How to Protect Yourself from Overdraft Fees
- March 19, 2023
These days, fees are a common feature of daily life. We pay fees when we order takeout from our favorite restaurants, need a lift to the airport, or book a vacation rental. And while some fees are generally accepted as the necessary price we pay for convenience, overdraft fees can be avoided with a little forethought and financial planning.
What is an Overdraft Fee?
Your financial institution will charge an overdraft fee when there are inadequate funds in your account to cover your transactions. You can think of the fee as a temporary loan that allows you to continue covering bills or withdrawing funds even if you’re account is empty. And while this coverage can be useful in case of an emergency (hello, flat tire!) overdrafts translate to penalties and interest and should be avoided whenever possible.
Many institutions charge as much as $35 for overdraft fees, and a frustrating and common scenario is learning about the fee only after it pops up on your monthly statement. Here are several steps you can take to safeguard yourself from unwelcome surprises:
1. Know the terms.
Financial institutions are required under Federal law to disclose any fees they charge in connection with your deposit accounts. Reach out to your institution and request any disclosures and fee schedules that outline when you receive a penalty charge. Overdraft fees (in which the bank issues a fee but covers your transaction), non-sufficient fund (NSF) fees (in which the bank issues a fee but declines the transaction) and daily overdraft fees for each day that your account remains overdrawn are all scenarios you’ll want to be aware of.
2. Track account balances.
It’s a good idea to get in the habit of regularly monitoring your account balances to help avoid overdraft fees and non-sufficient funds (NSF) fees. Consider signing up for low balance alerts through your financial institution. These alerts act as a safeguard, letting you know when you are at risk of overdrawing your account. You can also sign up for a budgeting app which can boast added benefits like setting up bill payment reminders, helping eliminate unwanted subscriptions, or syncing finances with a partner.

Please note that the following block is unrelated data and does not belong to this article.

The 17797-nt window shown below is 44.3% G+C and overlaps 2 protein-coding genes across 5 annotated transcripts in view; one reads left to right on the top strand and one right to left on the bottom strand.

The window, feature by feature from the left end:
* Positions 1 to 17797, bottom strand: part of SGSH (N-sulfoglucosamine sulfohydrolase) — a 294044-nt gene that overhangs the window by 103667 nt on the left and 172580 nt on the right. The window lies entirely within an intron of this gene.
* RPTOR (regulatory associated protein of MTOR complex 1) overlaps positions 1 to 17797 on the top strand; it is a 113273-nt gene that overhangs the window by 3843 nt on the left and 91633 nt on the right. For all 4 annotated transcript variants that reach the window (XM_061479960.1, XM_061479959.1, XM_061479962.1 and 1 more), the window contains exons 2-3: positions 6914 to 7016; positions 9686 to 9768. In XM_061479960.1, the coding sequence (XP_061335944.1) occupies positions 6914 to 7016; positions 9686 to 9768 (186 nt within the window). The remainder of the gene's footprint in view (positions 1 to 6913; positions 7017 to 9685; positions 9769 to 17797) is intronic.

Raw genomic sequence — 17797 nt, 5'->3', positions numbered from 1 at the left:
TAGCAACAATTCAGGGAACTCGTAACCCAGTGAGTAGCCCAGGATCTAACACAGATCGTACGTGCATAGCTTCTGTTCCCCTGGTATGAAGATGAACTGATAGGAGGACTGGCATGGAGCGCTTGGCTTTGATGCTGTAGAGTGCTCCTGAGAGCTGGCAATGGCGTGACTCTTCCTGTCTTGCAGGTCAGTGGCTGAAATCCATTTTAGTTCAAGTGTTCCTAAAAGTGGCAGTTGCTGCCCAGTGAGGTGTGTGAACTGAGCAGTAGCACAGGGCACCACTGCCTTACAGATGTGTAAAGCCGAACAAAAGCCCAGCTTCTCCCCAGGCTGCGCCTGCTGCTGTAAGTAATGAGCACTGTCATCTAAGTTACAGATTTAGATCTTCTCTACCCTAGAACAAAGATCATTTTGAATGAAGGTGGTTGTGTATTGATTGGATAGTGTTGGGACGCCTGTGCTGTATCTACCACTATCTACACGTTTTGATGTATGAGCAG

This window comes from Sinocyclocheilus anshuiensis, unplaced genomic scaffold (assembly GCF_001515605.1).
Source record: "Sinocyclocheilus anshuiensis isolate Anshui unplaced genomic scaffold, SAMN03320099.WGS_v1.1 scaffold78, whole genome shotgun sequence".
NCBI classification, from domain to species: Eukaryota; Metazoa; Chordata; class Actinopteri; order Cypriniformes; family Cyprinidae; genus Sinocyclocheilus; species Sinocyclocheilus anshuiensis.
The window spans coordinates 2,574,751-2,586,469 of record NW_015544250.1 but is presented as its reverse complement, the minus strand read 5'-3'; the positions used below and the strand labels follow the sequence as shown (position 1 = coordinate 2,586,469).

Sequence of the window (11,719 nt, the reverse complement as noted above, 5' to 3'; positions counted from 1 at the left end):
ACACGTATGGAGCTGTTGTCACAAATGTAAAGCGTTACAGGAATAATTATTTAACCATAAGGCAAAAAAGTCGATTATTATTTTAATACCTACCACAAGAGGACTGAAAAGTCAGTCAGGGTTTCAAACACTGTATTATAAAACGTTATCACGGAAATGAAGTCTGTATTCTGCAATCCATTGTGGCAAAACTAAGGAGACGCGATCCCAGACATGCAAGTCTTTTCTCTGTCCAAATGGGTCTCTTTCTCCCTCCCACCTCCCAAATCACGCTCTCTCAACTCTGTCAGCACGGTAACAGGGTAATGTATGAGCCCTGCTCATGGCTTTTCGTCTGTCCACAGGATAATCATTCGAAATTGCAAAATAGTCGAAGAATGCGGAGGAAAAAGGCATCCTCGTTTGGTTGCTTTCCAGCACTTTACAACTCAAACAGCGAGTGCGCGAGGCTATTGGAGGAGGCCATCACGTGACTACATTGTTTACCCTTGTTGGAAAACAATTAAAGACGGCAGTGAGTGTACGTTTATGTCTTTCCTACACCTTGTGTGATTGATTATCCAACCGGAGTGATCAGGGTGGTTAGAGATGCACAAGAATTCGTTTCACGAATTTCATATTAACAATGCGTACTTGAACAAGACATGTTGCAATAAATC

3. Link to a savings account.
Linking a checking account to a savings account can help reduce the chance of overdraft fees. If your checking account is overdrawn, money will be automatically withdrawn from the linked savings account to cover the transaction (if there are sufficient funds). Just be sure to find out whether you will incur any transfer fee. Generally, transfer fees are lower than overdraft fees.
4. Opt out of overdraft coverage.
If you’re feeling stressed over the prospect of incurring overdraft fees, one option is to opt out of overdraft coverage for debit card purchases or ATM withdrawals. Without overdraft coverage, your card will be declined in the transaction. When the transaction can’t be completed, you won’t incur an overdraft fee.
5. Assess your big picture.
Just as annual medical check-ups are an important step to take in preventative health, so too are regular check-ups on your finances. It’s good practice to set aside time every month to evaluate your budget or create a budget if you haven’t already. Assessing your income, current bills, and discretionary categories where it may be possible to minimize spending (for example streaming subscriptions or food delivery) will help reduce the chances of being caught unaware by low funds.
Seeking some guidance?
Building financially healthy habits begins with having access to the right resources. Need a good place to start? Creating a free LearningLabLearningLab+ account only takes a second and provides immediate access to a library of online financial education courses that you can utilize anytime. GreenPath’s popular CheckRight course is a great place to kick things off. You will learn:
- The basics of opening a new checking account
- Good checking account practices (including tips on minimizing overdrafts)
- Options you have if you’ve experienced financial challenges in the past and are needing a fresh start with checking
And if you’re already feeling good about your financial picture, we’re happy to offer free worksheets and resources that can help maintain the habits you’ve put into practice. When it comes to personal finance, there is never a one-size-fits-all approach—GreenPath meets you where you are now, and helps you get to where you want to be.
“I had a good experience with GreenPath. It was an easy process to get started. They were also flexible and they gave me a plan that I was comfortable with, so it was a good thing.”
Carol | Oklahoma City, OK via ConsumerAffairs.com
Free Financial Education from GreenPath's LearningLab
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